Development support communication for better farming methods : study of communication actions among farmers in Tswaing Local Municipality
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There are various factors that can ensure agricultural projects sustenance in a community but this study focused on the role communication, planning and implementation plays in sustaining these development projects and ensuring productivity in terms of better farming methods. Based on the development communication theory, the study sought to determine the role of communication, channels used by development agents and partners within the Tswaing local municipalities (TLM) to involve farming communities in their own development and the changes the projects. The development communication corresponds with not so ideal paternalistic approach that is top-down and one-directional. The failures of this dominant approach became evident, a number of alternative approaches were proposed, culminating in the new paradigm, which supported equal status between benefactor and beneficiary, two-way communication, dialogue, and community participation, and emphasising the value of beneficiaries and their culture and traditions. Development support communication (DSC) theory therefore supports development in communities but the approach may be applied effectively in small scale development efforts, such as individual farming projects and agricultural community projects, provided the benefactors are willing to learn from the community, and do not "negotiate" development from a position of status or power, in order to identify the community's real needs. This study examined the communication practices and influence on agricultural projects as provided by the development agents and partners in the TLM targeted at farmers to identify how they describe their communication approach, what communication approach their organisations employ and how the organisation communication approach is perceived by their beneficiaries. Research was conducted by means of a qualitative approach using semi-structured interviews, which were contrasted with focus group discussion and participant observations at the field site. Using various purposively selected participants in the TLM, a cross-sectional research design was adopted for the study. Variables relevant to the study were identified and explained through a thorough literature review after which the methodology to solicit the necessary data and information to address the research questions was determined. Both systematic and purposive sampling techniques were used for the study. Data obtained from the field were analysed. The study revealed that though development partners particularly advisors, technicians and extension officers communicated to communities on some of the projects and individual farming projects, the components of development support communication was not wholly employed. The projects that employed communication among other things have been sustained whilst the ones with little or no communication are in deplorable state. The study also revealed that interpersonal communication was the most common means of communication used by development agents and partners, to contact communities and convey information and support and this helped in improving better farming methods and social change to the lives of the people in the TLM. There is a need for an integrative model of development support communication that could be applied to ensure a participatory rather than a top-down nature of diffusion of information from the approach as well as its focus on farming projects. These characteristics are then combined with the DSC aspects which are aimed at assisting beneficiaries to empower themselves by acquiring information, to formulate their problems, to suggest solutions and to take their own decisions by focusing on their own needs and interests for better farming methods. This includes aspects such as information sharing on an equal level, beneficiary participation, and communication planning and support as well as implementation in the TLM. The study established that both project implementers and communities face challenges in sustaining development projects. However, project implementers did not adopt the three components of development support communication such as, advocacy, social mobilisation and behaviour change to assist farmers in the TLM. It is therefore recommended that development agents, partners and farmers should develop communication strategies for their projects whilst focusing on sustenance of the projects to ensure better farming methods.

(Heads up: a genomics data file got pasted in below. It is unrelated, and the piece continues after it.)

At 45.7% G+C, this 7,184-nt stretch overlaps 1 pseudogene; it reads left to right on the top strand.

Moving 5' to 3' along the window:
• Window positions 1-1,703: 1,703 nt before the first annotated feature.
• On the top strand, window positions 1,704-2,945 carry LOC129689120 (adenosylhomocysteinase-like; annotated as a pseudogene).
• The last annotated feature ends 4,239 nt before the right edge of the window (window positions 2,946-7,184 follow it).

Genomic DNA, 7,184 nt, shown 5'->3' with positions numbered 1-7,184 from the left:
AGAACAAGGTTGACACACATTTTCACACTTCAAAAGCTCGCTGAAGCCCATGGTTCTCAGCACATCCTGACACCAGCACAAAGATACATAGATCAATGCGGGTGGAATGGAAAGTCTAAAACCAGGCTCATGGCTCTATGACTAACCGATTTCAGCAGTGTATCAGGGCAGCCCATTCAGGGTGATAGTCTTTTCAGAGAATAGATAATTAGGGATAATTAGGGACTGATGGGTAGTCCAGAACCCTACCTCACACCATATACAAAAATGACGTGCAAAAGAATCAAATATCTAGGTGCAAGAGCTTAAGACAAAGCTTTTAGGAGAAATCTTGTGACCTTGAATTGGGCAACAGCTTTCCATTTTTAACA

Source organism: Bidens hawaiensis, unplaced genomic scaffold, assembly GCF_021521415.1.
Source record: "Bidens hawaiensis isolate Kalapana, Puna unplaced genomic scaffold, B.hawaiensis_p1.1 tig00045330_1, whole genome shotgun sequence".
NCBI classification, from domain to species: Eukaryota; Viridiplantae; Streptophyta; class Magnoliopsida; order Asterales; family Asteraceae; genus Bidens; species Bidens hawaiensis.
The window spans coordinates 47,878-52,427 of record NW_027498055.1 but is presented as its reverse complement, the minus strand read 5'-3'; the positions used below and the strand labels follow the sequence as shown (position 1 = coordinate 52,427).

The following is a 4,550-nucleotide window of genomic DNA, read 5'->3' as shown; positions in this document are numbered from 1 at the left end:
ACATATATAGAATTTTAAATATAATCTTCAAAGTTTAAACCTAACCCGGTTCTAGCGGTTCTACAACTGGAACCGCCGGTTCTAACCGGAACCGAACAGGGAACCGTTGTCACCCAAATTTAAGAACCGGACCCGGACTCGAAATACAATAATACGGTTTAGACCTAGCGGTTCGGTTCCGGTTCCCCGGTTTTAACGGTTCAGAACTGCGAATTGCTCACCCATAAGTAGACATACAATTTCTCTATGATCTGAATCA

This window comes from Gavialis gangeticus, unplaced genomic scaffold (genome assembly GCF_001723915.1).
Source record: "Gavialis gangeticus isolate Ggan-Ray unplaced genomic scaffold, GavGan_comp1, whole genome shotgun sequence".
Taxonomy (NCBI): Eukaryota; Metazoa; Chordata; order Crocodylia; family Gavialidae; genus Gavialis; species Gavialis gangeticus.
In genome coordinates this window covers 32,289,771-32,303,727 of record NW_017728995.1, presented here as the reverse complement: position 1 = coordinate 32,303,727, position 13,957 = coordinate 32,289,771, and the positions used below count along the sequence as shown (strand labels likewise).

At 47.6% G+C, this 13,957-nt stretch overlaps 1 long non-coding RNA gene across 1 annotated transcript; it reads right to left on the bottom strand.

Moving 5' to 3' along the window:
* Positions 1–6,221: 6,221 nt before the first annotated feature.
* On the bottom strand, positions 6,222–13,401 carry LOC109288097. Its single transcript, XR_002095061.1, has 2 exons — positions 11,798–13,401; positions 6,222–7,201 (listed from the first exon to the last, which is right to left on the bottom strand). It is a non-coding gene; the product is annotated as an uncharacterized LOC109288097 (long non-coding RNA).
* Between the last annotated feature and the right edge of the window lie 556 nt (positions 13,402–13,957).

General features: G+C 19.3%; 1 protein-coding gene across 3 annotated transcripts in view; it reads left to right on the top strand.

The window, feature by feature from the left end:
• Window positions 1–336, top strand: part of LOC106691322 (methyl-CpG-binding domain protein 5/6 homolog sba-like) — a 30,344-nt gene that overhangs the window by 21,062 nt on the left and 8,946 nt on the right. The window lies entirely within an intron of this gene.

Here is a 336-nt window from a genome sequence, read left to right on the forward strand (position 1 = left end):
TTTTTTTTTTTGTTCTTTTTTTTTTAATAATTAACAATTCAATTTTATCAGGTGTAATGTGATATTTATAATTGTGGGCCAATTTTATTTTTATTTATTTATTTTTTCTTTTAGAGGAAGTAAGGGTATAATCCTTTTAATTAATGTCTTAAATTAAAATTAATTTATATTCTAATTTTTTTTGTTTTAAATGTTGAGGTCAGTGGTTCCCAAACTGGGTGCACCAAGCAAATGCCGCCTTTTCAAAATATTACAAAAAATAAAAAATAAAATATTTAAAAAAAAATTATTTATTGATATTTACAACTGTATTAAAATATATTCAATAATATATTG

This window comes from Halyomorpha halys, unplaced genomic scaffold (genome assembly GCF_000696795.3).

- Humanities